The New Great Game Round-Up: March 24, 2015

Putin Pushes EEU Integration as Kyrgyzstan Fears "Ukrainian Scenario," Saakashvili Launches Maidan to Topple Georgian Government & More!

*The Great Game Round-Up brings you the latest newsworthy developments regarding Central Asia and the Caucasus region. We document the struggle for influence, power, hegemony and profits in Central Asia and the Caucasus region between a U.S.-dominated NATO, its GCC proxies, Russia, China and other regional players.

With all eyes focused on Ukraine, recent developments in the South Caucasus have gone largely unnoticed but tensions are running high on Russia's southern border as well. Not everyone is fond of NATO's relentless expansion into post-Soviet space. Contrary to what Western media would have you believe, "it's NATO that's empire-building, not Putin" and some people are having second thoughts about joining "an aggressive military bloc." Georgian businessman and parliamentarian Gogi Topadze, leader of one of the parties of the ruling Georgian Dream coalition, suggested a few days ago that it might be better to join the Eurasian Economic Union (EEU). Predictably, it didn't take long before some of the most influential Georgian NGOs, including George Soros' Open Society Georgia Foundation, launched a petition against Topadze's "anti-Western statements." As members of the Georgian government never grow tired of emphasizing, Georgia's Euro-Atlantic integration is irreversible. The next step on this path is a NATO training center. But for some inexplicable reason, this doesn't go down particularly well in Georgia's breakaway region of South Ossetia. South Ossetian leader Leonid Tibilov recently cited NATO's activities in Georgia and Tbilisi's refusal to sign a document on the non-use of force against South Ossetia and Abkhazia as key reasons for signing a wide-ranging alliance and integration treaty with Russia:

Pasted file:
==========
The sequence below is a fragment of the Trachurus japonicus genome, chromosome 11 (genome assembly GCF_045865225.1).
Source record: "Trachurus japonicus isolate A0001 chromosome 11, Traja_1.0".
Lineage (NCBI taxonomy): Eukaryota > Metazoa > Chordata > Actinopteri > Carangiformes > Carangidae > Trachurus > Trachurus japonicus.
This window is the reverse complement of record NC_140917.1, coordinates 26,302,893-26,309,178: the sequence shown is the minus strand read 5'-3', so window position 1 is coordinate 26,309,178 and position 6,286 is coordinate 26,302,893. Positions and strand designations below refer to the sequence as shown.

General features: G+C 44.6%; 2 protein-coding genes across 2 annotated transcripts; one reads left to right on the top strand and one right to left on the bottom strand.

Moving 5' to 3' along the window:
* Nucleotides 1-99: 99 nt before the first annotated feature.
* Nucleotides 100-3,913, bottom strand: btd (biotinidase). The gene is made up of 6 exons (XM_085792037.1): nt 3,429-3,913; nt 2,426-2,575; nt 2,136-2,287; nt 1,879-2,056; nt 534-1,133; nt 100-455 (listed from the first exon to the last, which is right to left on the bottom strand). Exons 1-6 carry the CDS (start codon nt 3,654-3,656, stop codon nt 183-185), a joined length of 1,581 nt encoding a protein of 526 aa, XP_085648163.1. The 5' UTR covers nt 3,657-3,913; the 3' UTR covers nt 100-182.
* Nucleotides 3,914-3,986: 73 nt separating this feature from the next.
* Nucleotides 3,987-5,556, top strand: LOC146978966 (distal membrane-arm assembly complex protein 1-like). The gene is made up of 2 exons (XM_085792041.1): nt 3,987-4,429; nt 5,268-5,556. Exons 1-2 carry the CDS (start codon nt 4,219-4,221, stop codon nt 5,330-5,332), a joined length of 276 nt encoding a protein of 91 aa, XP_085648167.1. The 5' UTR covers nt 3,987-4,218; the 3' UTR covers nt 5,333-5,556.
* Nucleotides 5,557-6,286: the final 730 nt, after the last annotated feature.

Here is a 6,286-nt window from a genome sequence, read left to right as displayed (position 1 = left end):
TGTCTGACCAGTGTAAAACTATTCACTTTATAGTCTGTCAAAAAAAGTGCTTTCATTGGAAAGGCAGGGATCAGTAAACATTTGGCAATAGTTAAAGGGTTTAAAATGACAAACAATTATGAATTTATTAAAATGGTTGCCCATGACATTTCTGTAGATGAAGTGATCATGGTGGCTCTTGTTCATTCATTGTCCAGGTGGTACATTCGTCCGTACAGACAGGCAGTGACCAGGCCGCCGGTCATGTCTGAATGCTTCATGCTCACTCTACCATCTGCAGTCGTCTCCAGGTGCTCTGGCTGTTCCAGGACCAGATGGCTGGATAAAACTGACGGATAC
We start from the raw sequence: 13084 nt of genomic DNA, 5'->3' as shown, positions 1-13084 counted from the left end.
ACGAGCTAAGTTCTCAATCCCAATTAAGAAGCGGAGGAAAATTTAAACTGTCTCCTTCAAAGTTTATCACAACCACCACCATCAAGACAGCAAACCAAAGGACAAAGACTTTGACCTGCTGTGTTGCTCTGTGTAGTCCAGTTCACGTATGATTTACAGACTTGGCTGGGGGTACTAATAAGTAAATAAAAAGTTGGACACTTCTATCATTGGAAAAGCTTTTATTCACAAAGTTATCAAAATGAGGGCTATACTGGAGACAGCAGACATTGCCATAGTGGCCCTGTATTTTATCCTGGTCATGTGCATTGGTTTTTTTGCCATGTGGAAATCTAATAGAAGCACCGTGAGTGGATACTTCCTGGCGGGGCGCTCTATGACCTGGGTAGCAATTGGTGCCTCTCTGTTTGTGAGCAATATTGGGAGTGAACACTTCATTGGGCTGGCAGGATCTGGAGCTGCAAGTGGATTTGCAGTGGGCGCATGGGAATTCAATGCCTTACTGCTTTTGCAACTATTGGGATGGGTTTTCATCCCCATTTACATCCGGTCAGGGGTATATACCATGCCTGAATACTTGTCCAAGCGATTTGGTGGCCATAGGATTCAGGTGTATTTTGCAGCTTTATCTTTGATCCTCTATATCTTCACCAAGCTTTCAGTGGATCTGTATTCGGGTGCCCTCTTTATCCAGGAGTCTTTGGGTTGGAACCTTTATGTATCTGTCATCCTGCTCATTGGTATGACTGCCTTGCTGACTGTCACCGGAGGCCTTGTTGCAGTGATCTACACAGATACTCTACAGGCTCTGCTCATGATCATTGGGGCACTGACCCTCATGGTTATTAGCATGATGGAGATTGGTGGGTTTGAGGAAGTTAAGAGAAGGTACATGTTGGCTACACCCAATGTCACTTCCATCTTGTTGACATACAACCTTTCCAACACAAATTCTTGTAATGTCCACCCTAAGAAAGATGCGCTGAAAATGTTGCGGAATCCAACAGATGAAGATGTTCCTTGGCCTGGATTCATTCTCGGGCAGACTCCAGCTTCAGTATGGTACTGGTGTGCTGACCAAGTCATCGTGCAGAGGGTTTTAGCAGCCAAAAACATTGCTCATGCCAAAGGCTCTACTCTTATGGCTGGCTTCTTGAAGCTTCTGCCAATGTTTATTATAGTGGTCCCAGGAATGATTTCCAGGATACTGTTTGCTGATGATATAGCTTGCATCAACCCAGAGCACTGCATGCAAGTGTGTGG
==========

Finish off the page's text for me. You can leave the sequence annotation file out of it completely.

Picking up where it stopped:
Putin signs treaty integrating South Ossetia into Russia Russia tightened its control Wednesday over a second breakaway region of Georgia, with President Vladimir Putin and the leader of South Ossetia signing a new treaty that calls for nearly full integration. Georgian President Giorgi Margvelashvili denounced the signing as a "destructive" move against his nation's sovereignty and territorial integrity and said it would further exacerbate tensions. The United States, the European Union and NATO also strongly condemned the signing. Under the agreement signed Wednesday in the Kremlin, South Ossetia's military and economy are to be incorporated into Russia's. The treaty also promises to make it easier for South Ossetians to get Russian citizenship and to raise salaries for civil servants and state pensions.

Saakashvili Launches Maidan to Topple Georgian Government